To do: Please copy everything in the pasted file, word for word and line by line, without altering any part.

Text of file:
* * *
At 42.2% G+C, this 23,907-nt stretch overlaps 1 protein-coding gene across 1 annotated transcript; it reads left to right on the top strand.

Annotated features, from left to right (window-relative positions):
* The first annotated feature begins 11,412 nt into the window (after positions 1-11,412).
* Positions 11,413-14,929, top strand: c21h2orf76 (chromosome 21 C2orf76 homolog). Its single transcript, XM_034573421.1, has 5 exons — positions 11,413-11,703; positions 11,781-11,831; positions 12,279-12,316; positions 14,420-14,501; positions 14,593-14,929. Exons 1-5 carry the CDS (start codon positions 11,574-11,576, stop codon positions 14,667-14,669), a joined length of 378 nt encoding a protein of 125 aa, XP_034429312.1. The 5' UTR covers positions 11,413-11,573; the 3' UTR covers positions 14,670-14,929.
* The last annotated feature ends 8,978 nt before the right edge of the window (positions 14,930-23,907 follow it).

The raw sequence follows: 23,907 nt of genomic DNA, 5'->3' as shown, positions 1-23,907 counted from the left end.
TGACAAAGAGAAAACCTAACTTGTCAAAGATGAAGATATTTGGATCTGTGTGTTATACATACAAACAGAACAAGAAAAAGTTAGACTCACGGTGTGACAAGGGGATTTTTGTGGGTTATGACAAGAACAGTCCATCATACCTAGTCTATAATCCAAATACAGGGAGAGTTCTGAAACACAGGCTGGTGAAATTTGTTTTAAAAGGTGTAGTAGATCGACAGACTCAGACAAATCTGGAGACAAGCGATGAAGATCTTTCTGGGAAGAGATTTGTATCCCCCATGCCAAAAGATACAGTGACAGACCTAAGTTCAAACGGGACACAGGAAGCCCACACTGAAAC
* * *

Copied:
At 42.2% G+C, this 23,907-nt stretch overlaps 1 protein-coding gene across 1 annotated transcript; it reads left to right on the top strand.

Annotated features, from left to right (window-relative positions):
* The first annotated feature begins 11,412 nt into the window (after positions 1-11,412).
* Positions 11,413-14,929, top strand: c21h2orf76 (chromosome 21 C2orf76 homolog). Its single transcript, XM_034573421.1, has 5 exons — positions 11,413-11,703; positions 11,781-11,831; positions 12,279-12,316; positions 14,420-14,501; positions 14,593-14,929. Exons 1-5 carry the CDS (start codon positions 11,574-11,576, stop codon positions 14,667-14,669), a joined length of 378 nt encoding a protein of 125 aa, XP_034429312.1. The 5' UTR covers positions 11,413-11,573; the 3' UTR covers positions 14,670-14,929.
* The last annotated feature ends 8,978 nt before the right edge of the window (positions 14,930-23,907 follow it).

The raw sequence follows: 23,907 nt of genomic DNA, 5'->3' as shown, positions 1-23,907 counted from the left end.
TGACAAAGAGAAAACCTAACTTGTCAAAGATGAAGATATTTGGATCTGTGTGTTATACATACAAACAGAACAAGAAAAAGTTAGACTCACGGTGTGACAAGGGGATTTTTGTGGGTTATGACAAGAACAGTCCATCATACCTAGTCTATAATCCAAATACAGGGAGAGTTCTGAAACACAGGCTGGTGAAATTTGTTTTAAAAGGTGTAGTAGATCGACAGACTCAGACAAATCTGGAGACAAGCGATGAAGATCTTTCTGGGAAGAGATTTGTATCCCCCATGCCAAAAGATACAGTGACAGACCTAAGTTCAAACGGGACACAGGAAGCCCACACTGAAAC